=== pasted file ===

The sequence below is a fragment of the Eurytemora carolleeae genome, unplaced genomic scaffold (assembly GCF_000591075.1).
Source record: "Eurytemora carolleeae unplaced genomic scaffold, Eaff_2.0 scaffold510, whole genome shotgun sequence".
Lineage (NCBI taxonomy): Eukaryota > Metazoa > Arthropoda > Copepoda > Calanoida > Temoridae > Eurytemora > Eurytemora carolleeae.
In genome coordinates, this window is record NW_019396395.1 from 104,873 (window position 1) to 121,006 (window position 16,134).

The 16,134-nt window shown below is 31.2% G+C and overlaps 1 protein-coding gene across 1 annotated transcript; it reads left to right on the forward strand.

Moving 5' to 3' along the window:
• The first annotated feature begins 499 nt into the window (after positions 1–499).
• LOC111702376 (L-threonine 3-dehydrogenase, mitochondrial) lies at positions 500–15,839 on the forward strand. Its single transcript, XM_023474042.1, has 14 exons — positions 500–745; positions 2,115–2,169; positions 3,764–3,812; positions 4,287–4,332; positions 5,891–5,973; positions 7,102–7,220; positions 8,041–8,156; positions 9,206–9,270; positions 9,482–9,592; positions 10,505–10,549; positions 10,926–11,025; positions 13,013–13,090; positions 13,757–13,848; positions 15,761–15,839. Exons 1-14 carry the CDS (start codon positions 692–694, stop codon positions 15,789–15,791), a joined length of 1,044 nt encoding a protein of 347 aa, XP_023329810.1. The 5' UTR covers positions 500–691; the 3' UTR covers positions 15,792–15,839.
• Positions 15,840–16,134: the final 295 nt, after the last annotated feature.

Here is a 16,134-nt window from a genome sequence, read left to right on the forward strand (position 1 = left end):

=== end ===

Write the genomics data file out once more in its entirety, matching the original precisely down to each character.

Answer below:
The sequence below is a fragment of the Eurytemora carolleeae genome, unplaced genomic scaffold (assembly GCF_000591075.1).
Source record: "Eurytemora carolleeae unplaced genomic scaffold, Eaff_2.0 scaffold510, whole genome shotgun sequence".
Lineage (NCBI taxonomy): Eukaryota > Metazoa > Arthropoda > Copepoda > Calanoida > Temoridae > Eurytemora > Eurytemora carolleeae.
In genome coordinates, this window is record NW_019396395.1 from 104,873 (window position 1) to 121,006 (window position 16,134).

The 16,134-nt window shown below is 31.2% G+C and overlaps 1 protein-coding gene across 1 annotated transcript; it reads left to right on the forward strand.

Moving 5' to 3' along the window:
• The first annotated feature begins 499 nt into the window (after positions 1–499).
• LOC111702376 (L-threonine 3-dehydrogenase, mitochondrial) lies at positions 500–15,839 on the forward strand. Its single transcript, XM_023474042.1, has 14 exons — positions 500–745; positions 2,115–2,169; positions 3,764–3,812; positions 4,287–4,332; positions 5,891–5,973; positions 7,102–7,220; positions 8,041–8,156; positions 9,206–9,270; positions 9,482–9,592; positions 10,505–10,549; positions 10,926–11,025; positions 13,013–13,090; positions 13,757–13,848; positions 15,761–15,839. Exons 1-14 carry the CDS (start codon positions 692–694, stop codon positions 15,789–15,791), a joined length of 1,044 nt encoding a protein of 347 aa, XP_023329810.1. The 5' UTR covers positions 500–691; the 3' UTR covers positions 15,792–15,839.
• Positions 15,840–16,134: the final 295 nt, after the last annotated feature.

Here is a 16,134-nt window from a genome sequence, read left to right on the forward strand (position 1 = left end):